Barely known before August 1969, within a few weeks, they were superstars -- with an emphasis on the plural. Santana was, back then, a collaborative event. Five of the nine songs on 'Santana' were credited to the entire band. Both 'Evil Ways' (written by Clarence "Sonny" Henry) and 'Jingo' (by Nigerian percussionist Babatunde Olatunji) were cover songs, but they were completely re-envisioned in this group's collective image. Santana and Rolie co-wrote 'Shades of Time,' and the two of them worked with Malone and the dearly departed Brown on 'Soul Sacrifice.' "One of the things about that original rhythm section," Shrieve once related, "was that everybody was so unique unto themselves, but somehow together it made a sound and groove like no other. It was true chemistry, and David had a lot to do with that sound."
Graham's influence could also be felt in the image used for the album cover, a Lee Conklin illustration that had been adapted from a concert poster used by Santana when they played Graham's Fillmore West. "You know, without Bill, many things wouldn’t have happened for Santana," Rolie said in an interview with Ultimate Classic Rock earlier this month. "It’s just really a fact. He got us on Ed Sullivan as well, Johnny Carson -- and, at the time, I didn’t really know that. It was afterwards that I really realized how much he had done for the band and for Carlos’ career."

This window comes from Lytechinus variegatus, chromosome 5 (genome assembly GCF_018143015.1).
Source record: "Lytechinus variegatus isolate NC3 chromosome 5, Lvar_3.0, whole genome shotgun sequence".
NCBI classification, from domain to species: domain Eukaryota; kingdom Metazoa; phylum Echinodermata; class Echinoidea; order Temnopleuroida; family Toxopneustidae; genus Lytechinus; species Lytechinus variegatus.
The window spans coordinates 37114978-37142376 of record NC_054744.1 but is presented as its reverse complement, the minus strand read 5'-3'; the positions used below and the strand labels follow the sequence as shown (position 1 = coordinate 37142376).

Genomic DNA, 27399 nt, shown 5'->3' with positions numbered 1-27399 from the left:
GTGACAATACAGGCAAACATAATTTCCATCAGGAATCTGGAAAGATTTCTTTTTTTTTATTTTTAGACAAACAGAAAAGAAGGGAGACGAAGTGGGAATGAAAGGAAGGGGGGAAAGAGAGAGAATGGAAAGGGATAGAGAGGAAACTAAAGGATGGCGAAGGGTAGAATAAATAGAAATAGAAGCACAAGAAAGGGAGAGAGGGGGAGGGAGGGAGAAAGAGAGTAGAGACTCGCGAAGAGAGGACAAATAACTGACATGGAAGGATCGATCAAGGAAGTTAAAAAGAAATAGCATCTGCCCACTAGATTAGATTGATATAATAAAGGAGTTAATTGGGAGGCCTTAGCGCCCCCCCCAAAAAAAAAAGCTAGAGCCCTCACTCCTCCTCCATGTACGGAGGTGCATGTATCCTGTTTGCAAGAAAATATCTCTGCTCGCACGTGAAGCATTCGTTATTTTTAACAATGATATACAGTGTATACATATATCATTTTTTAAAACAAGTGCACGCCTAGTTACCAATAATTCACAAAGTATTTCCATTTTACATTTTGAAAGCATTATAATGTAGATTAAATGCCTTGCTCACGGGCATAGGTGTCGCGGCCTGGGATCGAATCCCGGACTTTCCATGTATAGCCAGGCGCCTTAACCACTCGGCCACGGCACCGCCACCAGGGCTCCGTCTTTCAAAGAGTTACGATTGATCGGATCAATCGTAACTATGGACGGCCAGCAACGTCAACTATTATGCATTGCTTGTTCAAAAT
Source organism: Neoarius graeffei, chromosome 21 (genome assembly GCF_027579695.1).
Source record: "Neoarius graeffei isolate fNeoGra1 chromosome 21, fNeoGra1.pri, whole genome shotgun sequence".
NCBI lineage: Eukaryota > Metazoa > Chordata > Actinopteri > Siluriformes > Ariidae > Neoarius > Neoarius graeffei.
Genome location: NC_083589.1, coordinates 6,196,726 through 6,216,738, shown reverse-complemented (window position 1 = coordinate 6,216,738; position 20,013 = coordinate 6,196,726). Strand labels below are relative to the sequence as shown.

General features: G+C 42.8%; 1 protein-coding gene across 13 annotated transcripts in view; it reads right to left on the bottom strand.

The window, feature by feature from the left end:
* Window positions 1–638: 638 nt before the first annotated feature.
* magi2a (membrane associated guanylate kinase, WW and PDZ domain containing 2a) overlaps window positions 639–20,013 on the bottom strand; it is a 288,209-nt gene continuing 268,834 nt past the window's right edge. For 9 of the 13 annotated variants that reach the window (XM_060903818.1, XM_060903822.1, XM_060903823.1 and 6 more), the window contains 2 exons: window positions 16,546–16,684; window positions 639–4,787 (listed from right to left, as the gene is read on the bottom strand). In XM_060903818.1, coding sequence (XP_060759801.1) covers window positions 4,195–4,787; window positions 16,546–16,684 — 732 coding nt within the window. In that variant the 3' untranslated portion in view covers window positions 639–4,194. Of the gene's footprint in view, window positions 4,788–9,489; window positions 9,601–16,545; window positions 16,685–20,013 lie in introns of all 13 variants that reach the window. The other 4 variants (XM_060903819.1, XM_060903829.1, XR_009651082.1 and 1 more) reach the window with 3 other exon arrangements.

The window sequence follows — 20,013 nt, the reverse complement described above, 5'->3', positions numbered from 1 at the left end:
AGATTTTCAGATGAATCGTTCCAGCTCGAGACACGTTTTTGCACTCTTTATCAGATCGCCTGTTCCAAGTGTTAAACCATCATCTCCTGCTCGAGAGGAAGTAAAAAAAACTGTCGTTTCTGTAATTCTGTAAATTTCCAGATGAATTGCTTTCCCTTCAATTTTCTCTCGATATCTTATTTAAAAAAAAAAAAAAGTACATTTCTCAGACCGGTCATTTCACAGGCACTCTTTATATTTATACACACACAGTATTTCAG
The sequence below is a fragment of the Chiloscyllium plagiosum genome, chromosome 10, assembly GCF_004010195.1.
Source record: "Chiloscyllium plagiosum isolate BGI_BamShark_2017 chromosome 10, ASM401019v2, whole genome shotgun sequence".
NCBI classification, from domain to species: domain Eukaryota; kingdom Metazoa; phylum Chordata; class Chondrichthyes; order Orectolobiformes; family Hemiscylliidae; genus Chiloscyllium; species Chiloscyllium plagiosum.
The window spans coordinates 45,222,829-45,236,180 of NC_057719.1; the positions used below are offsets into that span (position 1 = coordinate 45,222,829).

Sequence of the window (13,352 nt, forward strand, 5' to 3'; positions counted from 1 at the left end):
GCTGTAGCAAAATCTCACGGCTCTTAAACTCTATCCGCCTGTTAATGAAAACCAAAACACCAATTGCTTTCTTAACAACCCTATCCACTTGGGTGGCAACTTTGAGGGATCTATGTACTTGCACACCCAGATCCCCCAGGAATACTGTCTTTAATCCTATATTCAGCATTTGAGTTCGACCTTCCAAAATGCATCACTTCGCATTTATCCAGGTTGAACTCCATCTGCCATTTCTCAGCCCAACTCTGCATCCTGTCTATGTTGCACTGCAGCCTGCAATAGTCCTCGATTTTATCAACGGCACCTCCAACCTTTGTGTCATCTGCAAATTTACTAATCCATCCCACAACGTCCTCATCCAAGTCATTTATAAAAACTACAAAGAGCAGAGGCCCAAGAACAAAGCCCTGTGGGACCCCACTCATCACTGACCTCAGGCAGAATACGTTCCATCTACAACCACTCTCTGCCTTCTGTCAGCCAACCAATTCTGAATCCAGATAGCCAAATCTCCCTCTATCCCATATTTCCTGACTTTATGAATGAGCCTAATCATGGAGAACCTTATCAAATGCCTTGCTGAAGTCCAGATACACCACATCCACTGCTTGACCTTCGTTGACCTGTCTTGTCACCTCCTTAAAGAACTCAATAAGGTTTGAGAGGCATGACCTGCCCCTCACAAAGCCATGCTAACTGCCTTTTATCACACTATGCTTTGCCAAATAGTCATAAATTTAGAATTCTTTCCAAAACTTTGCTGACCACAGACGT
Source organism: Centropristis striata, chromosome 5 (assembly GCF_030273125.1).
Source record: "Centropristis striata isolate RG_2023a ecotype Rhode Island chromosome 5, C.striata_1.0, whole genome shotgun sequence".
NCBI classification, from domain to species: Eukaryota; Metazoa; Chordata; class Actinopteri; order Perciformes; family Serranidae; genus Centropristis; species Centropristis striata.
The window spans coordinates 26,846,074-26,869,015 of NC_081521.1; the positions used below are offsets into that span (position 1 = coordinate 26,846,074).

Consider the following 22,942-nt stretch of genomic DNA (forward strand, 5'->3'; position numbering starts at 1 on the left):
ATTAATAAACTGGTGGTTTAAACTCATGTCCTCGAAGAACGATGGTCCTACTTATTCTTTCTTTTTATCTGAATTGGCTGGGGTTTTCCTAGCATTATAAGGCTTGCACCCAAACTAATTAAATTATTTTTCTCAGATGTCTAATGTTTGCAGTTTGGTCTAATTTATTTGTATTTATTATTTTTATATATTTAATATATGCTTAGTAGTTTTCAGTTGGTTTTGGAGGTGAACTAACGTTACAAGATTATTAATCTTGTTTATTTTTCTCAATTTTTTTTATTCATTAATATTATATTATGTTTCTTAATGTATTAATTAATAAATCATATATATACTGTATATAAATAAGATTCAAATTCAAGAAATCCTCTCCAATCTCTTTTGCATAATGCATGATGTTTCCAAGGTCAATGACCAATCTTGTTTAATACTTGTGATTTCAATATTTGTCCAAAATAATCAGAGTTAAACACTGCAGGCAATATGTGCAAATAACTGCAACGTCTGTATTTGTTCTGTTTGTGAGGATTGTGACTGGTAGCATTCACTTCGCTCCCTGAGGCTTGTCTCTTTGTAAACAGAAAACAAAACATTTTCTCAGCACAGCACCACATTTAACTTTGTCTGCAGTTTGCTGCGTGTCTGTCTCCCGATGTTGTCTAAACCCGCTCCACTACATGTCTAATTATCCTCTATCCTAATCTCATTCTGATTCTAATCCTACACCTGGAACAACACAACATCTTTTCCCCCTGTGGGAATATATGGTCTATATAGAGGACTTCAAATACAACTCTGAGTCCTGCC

Unfortunately, over the years, the Santana name brand came to mean less and less, as original members peeled off -- leaving the guitarist with a rotating group of faceless sidemen. By 1974's 'Borboletta,' Rolie and Neal Schon (an early '70s addition as second guitarist) had adjourned to form Journey, leaving only Areas, Brown and Shrieve from this classic lineup. Brown was on hand for 1976's 'Amigos,' and Areas returned for a pair of subsequent albums. But 'Inner Secrets,' released in 1978, found Santana surrounded by an entirely new group of faces, and so it went.
Ultimately, those lineups had little in common with the one that coalesced in 1969. As Rolie noted, "it was truly a band, not just him. It only became his after the third album." What was missing, thereafter, were communal triumphs like the debut-closing 'Soul Sacrifice,' a highlight of the Woodstock performance that was built upon one of Santana's earliest compositions. The song only took wing, Carlos has admitted, with the addition of Brown into the group.
It's of little surprise, then, that there is talk of a reunion featuring Santana, Rolie, Schon, Shrieve and Carabello -- with Benny Rietveld, a '90s-era Santana band member, filling in for the late Brown. "We were all very fond of each other and protective of each other, and I think we all really appreciated the diversity and what each of us brought to the table," Shrieve said of those early days. "Being in Santana was like being in a street gang, but the weapon was music."